There’s something uniquely thrilling, stubborn, and enchanting about choosing to use antiquated technology in a modern society; few places on Earth better make use of all three of these characteristics than Siste Skanse.
Norwegian for “last stand,” photographer Kristian Gundersen opened his tiny studio in Tromsø in January 2014 as a tiny refuge for lovers of perfectly imperfect photographic portraiture. Located above the Arctic Circle in a renovated, century-old newspaper kiosk, Gundersen produces “instant” portraits that only our grandparents’ generation would call such.
With nary an iPhone or DSLR in sight (save for those possibly brought by the clientele), Gunderson assumes an all-analog approach to harnessing the human spirit. Visitors to Siste Skanse will most often come face-to-face with his Graflex Crown Graphic with a Polaroid #405 back. They can then choose whether they prefer a cityscape background or plain black. During the winter months, when the extreme northern latitude means sunlight is nonexistent, a series of strategically-placed desk lamps fill the void. Five to ten minutes later, they have their very own portrait in-hand.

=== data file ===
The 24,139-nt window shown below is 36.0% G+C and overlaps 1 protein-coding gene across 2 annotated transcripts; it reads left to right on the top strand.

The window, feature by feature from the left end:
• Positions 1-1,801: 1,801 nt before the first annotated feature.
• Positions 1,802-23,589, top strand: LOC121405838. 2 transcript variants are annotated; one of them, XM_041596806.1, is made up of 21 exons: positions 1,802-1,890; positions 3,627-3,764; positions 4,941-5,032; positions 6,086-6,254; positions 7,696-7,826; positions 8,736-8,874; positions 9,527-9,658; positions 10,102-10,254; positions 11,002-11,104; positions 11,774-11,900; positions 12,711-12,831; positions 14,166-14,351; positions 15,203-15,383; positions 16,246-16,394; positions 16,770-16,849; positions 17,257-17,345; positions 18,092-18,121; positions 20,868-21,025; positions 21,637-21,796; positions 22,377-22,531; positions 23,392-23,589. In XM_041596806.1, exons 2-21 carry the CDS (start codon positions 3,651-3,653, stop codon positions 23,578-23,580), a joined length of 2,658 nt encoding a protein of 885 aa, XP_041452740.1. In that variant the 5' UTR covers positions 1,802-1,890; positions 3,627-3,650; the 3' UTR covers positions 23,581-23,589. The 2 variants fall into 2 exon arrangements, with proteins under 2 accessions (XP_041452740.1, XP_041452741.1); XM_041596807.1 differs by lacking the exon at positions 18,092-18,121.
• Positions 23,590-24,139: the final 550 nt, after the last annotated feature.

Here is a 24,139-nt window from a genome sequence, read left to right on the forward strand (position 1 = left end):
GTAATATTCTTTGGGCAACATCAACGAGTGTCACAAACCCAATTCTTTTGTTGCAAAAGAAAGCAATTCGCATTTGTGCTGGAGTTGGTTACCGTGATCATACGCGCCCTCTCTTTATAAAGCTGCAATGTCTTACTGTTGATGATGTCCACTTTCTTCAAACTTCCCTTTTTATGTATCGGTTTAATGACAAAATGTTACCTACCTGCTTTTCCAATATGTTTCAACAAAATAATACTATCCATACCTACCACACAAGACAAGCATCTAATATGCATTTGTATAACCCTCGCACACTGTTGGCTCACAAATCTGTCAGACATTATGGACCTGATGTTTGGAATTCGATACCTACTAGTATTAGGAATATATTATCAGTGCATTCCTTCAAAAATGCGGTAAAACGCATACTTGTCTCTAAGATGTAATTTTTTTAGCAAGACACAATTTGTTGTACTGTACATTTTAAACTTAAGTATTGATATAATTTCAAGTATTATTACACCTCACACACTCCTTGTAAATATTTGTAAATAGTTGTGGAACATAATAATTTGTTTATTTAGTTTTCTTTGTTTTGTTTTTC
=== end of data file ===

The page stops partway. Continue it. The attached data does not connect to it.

The outer dimensions of the space measure just 63-square-feet, but the inner sanctum is significantly smaller at just ten-square-feet. It handles four adults reasonably well (three subjects, plus the photographer), though it once held a wholly unreasonable ten humans. For the record: Gundersen hopes to never approach anywhere near that number again.
When asked why he created such an unlikely endeavor when DSLRs and iPhones proliferate with such ease, it’s clear this isn’t some twee installation made for the heck of it; “Siste Skanse is a rare occasion where the outnumbered defenders of analogue photography succeed in their endeavors and get to fight another day.”
Gundersen cares about his portraiture against all odds with the vehemence of someone engaged in a battle between darkness and light. Siste Skanse’s existence is ideological in nature, from its tiny size to its weapons of choice.
For anyone who’s ever experienced the excitement of peeling back layers of chemical and paper to reveal an image conjured from a light and time, it’s plain that Siste Skanse is a rare, tiny outpost built by one of the good guys – where the past is still being tangibly linked with the present, and where magic can be pulled from the arctic air and held in your hand.